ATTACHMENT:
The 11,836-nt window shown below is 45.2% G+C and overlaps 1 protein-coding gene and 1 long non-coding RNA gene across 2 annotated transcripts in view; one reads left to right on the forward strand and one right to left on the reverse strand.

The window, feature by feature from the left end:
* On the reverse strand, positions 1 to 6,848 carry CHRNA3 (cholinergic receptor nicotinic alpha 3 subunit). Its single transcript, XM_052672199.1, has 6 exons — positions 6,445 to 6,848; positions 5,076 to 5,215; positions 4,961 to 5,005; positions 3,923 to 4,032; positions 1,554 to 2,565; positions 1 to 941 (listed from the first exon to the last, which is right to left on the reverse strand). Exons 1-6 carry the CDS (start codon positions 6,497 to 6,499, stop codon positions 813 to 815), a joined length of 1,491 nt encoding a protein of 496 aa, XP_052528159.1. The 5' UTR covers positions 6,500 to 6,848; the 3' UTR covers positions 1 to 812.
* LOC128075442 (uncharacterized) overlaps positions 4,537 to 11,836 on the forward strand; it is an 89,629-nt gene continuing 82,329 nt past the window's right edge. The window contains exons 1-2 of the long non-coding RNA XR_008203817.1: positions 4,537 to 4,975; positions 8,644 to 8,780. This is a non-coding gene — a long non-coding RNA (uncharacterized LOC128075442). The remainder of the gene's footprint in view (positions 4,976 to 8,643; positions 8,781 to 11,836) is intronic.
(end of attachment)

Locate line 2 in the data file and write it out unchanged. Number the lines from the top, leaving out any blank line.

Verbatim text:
The window, feature by feature from the left end: